Italy Comes to Town
Monday 17 December 2018 16:57
Not all of Italy came to town exactly. In fact hardly any of Italy came - just a dozen or so from a village in the province of Liguria. The town they came to here in France is little more than a large village itself, Fleurville, located on the RN6 not far from Mâcon in the region of the Saône-et-Loire. These two places are twinned and someone, at some time, had the good idea that once a year they should have a little Christmas market to celebrate both group’s local food. It is held in an unprepossessing modern building which stands alone beside the main road. Somewhere you would hardly notice as you go speeding by on the way to somewhere else. By chance we had seen a little piece about the market in the local paper and thought we would go along. That was three years ago. It has been a firm date ever since and where we stock up with wine from this region of Italy and wonderful olive oil.
The French set up their stalls of delicious Mâconnais wine, hand-made gauffres, snails, beer and pickled veg. The Italians arrive with their own local wines and olive oil, home-made pannetone, jars of preserved artichokes, tomatoes, peppers, olive paste and small sweet-sharp olives. The people selling are also the producers and they are generous in their desire for you to try everything. The couple in the kitchen are kept endlessly busy spreading thin slices of ciabatta with the contents of the jars; no sooner does one plate load of samples hit the counter then numerous hands reach out for them and soon clear the lot.
Out in the kitchen they are making fresh pesto which tastes absolutely wonderful. I don’t understand - how come it tastes so much better than mine? I watch them making it. The ingredients are exactly the same as mine: garlic, pine nuts, basil leaves, Parmesan, Pecorino, olive oil. So why don’t they taste the same?
Three reasons I think.
The first, and I suspect the most important, is that they are using a pestle and mortar. I always make fairly large quantities in my Magimix. I have always told myself I’m far too busy to be faffing about mixing it by hand, but pesto means ‘to pound’ and for it to be perfect that’s what you must do. Although I suspect the age or design of the pestle and mortar probably has no effect on what is being made in it, nevertheless the ones they have brought with them from Italy were clearly ancient and well-used. Carved from the very stones of their region they are objects of such simplicity and beauty. The making of the pesto in the mortar has an utterly timeless quality to it. The action of breaking down each ingredient is smooth, fluid and something so familiar to the maker that he pounds with barely a glance at the contents.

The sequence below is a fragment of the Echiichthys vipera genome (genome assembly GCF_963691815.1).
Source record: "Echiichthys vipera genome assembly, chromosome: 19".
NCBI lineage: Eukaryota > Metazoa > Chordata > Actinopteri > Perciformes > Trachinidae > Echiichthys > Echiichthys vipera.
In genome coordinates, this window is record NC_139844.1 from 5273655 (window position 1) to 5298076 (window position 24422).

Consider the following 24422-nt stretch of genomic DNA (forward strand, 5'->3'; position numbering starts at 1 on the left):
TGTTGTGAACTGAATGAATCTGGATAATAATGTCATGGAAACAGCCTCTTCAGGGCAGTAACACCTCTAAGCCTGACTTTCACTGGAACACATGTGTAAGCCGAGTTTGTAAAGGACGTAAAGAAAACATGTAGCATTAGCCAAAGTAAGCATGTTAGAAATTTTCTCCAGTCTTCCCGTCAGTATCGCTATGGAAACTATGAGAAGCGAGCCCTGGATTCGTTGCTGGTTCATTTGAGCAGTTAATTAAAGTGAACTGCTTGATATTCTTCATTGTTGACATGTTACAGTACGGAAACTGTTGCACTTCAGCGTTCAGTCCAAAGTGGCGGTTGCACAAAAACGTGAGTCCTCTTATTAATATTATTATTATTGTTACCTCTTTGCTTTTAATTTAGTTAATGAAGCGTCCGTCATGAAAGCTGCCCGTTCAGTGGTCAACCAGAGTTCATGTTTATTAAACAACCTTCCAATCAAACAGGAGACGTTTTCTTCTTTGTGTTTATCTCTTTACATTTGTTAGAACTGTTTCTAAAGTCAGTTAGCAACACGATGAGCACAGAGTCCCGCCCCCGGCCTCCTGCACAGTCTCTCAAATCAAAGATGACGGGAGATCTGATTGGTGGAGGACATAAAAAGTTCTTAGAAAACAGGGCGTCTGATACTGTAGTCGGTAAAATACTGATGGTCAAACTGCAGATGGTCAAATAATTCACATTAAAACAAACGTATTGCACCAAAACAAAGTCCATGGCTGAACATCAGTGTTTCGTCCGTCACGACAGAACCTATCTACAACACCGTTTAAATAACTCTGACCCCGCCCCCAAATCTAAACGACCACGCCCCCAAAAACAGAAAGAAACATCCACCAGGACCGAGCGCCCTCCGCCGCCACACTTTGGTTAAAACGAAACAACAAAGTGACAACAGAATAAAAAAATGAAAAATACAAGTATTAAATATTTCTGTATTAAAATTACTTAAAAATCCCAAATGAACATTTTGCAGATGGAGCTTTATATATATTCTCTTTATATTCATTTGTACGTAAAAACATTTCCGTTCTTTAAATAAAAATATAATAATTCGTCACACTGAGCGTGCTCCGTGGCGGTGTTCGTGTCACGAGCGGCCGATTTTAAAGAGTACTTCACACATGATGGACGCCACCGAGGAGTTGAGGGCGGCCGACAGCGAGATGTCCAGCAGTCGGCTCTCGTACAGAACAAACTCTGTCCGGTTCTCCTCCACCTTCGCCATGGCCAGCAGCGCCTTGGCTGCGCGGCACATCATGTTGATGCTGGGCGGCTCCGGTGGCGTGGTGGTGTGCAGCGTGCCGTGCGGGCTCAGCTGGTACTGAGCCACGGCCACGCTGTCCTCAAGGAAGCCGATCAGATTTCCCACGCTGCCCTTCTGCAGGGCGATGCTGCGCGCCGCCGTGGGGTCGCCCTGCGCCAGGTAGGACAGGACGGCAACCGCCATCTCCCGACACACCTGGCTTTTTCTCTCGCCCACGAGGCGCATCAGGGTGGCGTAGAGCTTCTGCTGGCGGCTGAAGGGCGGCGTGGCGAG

The second reason that it is so good is that although the ingredients we use are the same the balance is very different as is the way that he makes it.
First he chucks in a couple of large fresh cloves of garlic and a little salt and pounds them to a paste. He follows this by pounding a few young basil leaves into the garlic, then throws in some pine nuts with just enough oil to moisten and pounds again. Now it is time for a sprinkle of Parmesan, a sprinkle of Pecorino. He continues in this way adding and alternating between the ingredients, grinding them down, then adding a little more. The pesto never becomes slushy with oil and remains a bright, bright vibrant green.
The third reason - it is used immediately - no waiting around for guests to arrive, no storing in the fridge, no sealing away in jars. This is what draws out the life, dulls the vibrancy and freshness.
I resolve never to use my Magimix ever again to make pesto. Henceforth I shall make it the way I have just been shown. I shall make it in honour of the pestle and mortar which is, after all, probably the first kitchen tool ever invented by man. It is so old yet is still, demonstrably, used today just as it has been for thousands of years; to pound food in one is to participate in a ritual which has obtained throughout the history of mankind. Makes you think!
I happily buy the olive oil while Tam tastes and chooses the wine (A Granaccia Colline Savonesi and a Sancio Rossese - Granache we know, particularly as the grape in Vacqueyras, and a quick search informs: “Rossese remains something of an obscurity, planted only in a tiny fraction of the world's vineyards, and yet it still commands a great deal of respect from those who understand it”).
These are good quality products but not so refined and commercialised that they have lost their connection with the land and the people who made them. And they will remind me every time I taste them of the pestle and mortar and the pesto I saw being made with it; my direct link to the beginning of time.
BARGES & BREAD
Pub. Prospect Books, Aug. 2017
ISBN -13 978-1-909248-51-9
240pp, paperback with flaps
Size: 216 x 138mm
Price: £12.50 Black & white
Where to find some of my writings:
Petits Propos Culinaire (PPC) is a journal of food studies and food history published by Prospect Books three times a year since 1980. Now edited by Tom Jaine it is a mix of academic study, food history written with a light touch, and slightly quirky essays written by people like me. Amongst its contributors over the years are some of the best food and cookery writers of our time. Such a special publication continues to deserve our support.
PPC 96 August 2012:
Food on the Move
PPC 99 November 2013:
Hospital Food - à la française
PPC 101 October 2014:
The Limejuice Run
PPC 104 December 2015:
PPC 110 February 2018:
Une Mauvaise Herbe; Purslane